Soundtrack: Satan’s Schoolgirls

Satan schoolgirls

Satan’s Schoolgirls has a soundtrack, and I think you’ll like it! Continue reading Soundtrack: Satan’s Schoolgirls

Sunday Songs: SEXYMIX

Perhaps I should explain myself a little. 

One of the most important discussions to be had about the internet is on privacy. The ever-increasing desire for government and business to know what it is you do online is creepy and greedy in equal measure, and I believe strongly in making sure that I am in control of what information I allow out into the world.

One man’s comfort zone is another man’s straitjacket, however, and if you want to spread yourself all over Facebook then go to it. As long as you’re aware of the risks and the tools available to make sure that you’re in control, then your digital life is yours to lead, and it would be remiss of me to tell you what to do.

That argument goes the other way, of course, and I find my ghast occasionally flabbered by a minor privacy issue that gets blown up out of all proportion, particularly when it comes to the “difficulty” on switching on privacy controls. It’s a simple box-ticking exercise that takes 5 minutes. 

Back in February, celebrity doctor and statistician Ben Goldacre and Father Ted writer Graham Linehan got their panties in a pretzel over the fact that Spotify’s sharing controls were defaulted to on. One of the reasons they gave for this being a bad idea was that interested parties could see if you’d put up a playlist of songs you liked to play during sexytime. It was an idea I found laughable then, and still do. 

But it got my little brain cells working, and the very next playlist I put together was a discordant mash of death metal, tooth-gritting avant-garde and sleazy old blues numbers. Of course, I called it Sexymix.  

Graham, Ben, thanks for the inspiration. This one’s for you. 

Tuesday Tunes: The True And Complete History Of Cerise Sauvage

NewImageI like my playlists to tell a story. It’s important for them to have an ebb and flow, almost a three act structure.

Today’s playlist is the soundtrack to a short story I wrote a couple of years back. It was an attempt to write about a nemesis, a totally over-the-top, unapologetic female villain. If you haven’t read it, give it a go while listening to the playlist, which features tracks from St. Vincent, Rilo Kiley, PJ Harvey and Fever Ray.

I present the True And Complete History Of The Harlot, Seditionary and Murderess Cerise Sauvage.

Cerise Sauvage: A History

(The pic is Cherry Bomb by DeviantArt user LekiLuv. Check out the fullsize pic here.)

The Saturday Tracks: Dead In Love

I wanted to try something a little different, in the interests of sharing my broad musical tastes with all-a-y’all. If nothing else, it’ll be a way of getting some quick and dirty postings up. I’ve been lax this week. There have been reasons for this. I choose not to share them.

Continue reading The Saturday Tracks: Dead In Love

Private Dancer: On Spotify, Privacy and Celebrity “Outrage”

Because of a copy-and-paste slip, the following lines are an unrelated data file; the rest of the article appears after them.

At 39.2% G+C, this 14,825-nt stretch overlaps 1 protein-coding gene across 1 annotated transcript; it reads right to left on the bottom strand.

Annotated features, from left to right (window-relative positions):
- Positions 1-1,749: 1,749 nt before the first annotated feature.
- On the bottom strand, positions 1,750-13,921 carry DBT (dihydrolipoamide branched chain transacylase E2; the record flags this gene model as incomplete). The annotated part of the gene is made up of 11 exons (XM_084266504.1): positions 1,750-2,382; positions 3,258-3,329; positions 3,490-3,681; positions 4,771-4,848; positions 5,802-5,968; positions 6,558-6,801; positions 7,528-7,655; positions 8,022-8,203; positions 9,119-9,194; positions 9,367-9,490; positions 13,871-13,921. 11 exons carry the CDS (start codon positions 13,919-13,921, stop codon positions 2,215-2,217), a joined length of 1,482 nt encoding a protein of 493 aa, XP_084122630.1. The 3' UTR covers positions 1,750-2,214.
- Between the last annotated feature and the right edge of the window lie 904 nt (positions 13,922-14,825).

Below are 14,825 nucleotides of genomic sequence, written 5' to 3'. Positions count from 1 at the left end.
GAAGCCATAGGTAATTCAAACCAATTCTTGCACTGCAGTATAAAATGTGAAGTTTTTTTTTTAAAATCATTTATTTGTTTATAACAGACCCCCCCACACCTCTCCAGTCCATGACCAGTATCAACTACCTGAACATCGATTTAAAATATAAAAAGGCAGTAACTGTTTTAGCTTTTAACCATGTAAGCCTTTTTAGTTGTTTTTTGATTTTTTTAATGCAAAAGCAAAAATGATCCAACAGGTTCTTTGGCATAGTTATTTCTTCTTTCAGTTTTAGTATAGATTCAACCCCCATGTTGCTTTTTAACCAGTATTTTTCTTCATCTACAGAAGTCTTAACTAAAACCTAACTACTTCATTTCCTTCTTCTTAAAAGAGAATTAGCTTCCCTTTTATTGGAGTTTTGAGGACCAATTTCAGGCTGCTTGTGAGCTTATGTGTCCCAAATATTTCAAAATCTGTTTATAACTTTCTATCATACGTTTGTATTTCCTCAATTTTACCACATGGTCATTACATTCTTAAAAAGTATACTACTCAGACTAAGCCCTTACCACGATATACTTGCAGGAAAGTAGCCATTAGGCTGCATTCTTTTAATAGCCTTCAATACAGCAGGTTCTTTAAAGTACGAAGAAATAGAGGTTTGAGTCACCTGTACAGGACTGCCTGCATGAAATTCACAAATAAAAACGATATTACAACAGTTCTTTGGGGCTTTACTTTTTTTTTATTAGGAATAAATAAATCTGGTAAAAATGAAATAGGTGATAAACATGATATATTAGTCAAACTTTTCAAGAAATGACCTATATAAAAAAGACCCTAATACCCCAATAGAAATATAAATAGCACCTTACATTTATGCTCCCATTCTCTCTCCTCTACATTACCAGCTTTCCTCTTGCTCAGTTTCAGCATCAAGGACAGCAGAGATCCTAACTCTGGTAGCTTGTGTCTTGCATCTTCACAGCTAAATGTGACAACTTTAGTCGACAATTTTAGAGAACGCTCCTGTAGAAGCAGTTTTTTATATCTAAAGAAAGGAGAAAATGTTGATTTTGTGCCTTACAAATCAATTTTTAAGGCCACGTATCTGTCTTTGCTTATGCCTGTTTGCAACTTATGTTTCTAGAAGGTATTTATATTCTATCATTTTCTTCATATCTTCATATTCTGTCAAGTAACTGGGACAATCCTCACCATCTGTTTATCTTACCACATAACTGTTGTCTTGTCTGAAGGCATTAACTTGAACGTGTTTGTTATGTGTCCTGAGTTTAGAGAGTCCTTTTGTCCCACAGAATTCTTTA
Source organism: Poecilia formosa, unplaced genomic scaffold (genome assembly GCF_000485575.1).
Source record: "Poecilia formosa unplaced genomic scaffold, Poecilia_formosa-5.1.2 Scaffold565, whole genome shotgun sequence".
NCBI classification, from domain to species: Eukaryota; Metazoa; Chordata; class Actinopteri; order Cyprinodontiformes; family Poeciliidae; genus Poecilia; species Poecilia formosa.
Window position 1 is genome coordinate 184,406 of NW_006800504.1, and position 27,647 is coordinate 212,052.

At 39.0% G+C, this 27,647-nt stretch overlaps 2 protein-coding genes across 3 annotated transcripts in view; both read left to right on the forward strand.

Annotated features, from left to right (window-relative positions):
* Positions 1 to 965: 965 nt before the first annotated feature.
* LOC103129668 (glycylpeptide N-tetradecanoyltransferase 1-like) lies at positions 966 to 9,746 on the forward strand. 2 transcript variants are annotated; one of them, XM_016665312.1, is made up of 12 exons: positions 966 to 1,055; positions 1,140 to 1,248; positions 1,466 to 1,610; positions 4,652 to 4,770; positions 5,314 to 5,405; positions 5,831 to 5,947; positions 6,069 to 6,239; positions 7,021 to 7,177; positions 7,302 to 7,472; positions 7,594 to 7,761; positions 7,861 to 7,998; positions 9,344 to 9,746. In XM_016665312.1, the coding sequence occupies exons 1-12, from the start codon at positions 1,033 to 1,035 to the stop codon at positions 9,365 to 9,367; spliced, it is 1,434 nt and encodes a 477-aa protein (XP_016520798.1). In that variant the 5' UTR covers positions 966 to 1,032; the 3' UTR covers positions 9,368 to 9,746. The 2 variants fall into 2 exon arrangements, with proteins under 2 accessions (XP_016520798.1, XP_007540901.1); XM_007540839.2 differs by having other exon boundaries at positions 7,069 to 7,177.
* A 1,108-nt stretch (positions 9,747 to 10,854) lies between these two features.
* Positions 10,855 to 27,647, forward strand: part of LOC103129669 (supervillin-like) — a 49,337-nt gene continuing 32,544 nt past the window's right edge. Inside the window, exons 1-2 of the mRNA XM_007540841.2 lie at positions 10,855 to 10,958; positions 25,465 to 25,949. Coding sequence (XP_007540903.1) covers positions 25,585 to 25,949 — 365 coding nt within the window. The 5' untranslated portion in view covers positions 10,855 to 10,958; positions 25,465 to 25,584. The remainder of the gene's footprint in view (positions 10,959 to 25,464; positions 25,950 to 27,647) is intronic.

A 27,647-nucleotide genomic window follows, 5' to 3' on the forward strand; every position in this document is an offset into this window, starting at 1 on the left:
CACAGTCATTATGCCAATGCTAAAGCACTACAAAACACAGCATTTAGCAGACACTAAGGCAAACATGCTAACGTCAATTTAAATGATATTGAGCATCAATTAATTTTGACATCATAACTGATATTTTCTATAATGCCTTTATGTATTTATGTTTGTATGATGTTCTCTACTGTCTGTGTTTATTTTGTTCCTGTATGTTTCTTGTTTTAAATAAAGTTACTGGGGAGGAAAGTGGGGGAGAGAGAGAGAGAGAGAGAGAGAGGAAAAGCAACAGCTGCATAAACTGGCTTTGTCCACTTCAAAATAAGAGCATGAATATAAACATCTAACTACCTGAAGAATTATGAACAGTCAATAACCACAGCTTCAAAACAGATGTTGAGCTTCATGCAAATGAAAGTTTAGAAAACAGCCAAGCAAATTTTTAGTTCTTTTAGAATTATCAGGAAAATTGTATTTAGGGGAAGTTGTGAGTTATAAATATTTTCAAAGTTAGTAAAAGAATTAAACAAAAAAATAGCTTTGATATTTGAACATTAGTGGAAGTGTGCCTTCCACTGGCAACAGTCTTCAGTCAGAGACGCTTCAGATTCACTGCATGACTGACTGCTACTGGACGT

The concept of privacy is getting a very public airing in 2012. The Leveson Enquiry on phone hacking throws out more revelations about Sun reporters listening in on our voicemails and hacking our emails every day. Facebook changes its privacy settings once a fortnight, setting off furious barrages of text across the blogoverse about how this is the final straw and Zuckerberg = Hitler (I may have been guilty of a little of this myself). Now good old Spotify has become the latest villain of the privacy war – and this time, I’m with the bad guy.

Continue reading Private Dancer: On Spotify, Privacy and Celebrity “Outrage”

Freedom To Listen, or why ST Was Wrong To Leave Spotify

>20111119-095040.jpgA lot of hablab in the press over the past couple of weeks about artists leaving Spotify. Coldplay (no tears shed there) and Tom Waits (wail of dispair) both denied the service new albums, citing the old saw of wanting people to listen to the works as a whole. We’ve seen through that one for a while. Both records are available on iTunes for you to buy as little or as much as you want.

Continue reading Freedom To Listen, or why ST Was Wrong To Leave Spotify

Free Fallin’ – Spotify And The End Of The Free Era


Spotify changed my life. I listen to more music now, from a wider range of artists than at any other point in my life. Everything from brand new releases to obscure back catalogue jazz and spookytronica, Norwegian death metal to Arvo Part. I even use it to play my iTunes library – the clean, simple interface is quicker to load and easier to use than Apple’s own bloated monster. I’m not alone. Over a million people across Europe use the service. It’s a serious alternative to piracy, and one that puts a pay-to-play model in place that is of direct (if, as some would have it, limited) benefit to the artists.

But clearly, Spotify need to expand. America is the place to be for this expansion, and in order to do that Spotify needs to play nice with the big American labels. This is always a bad move. The big American labels think nice is a type of biscuit. Compromises have had to be made, and Spotify have ended up honking off a significant chunk of their core audience – the listeners that use Spotify Free, the ad-supported service.

Continue reading Free Fallin’ – Spotify And The End Of The Free Era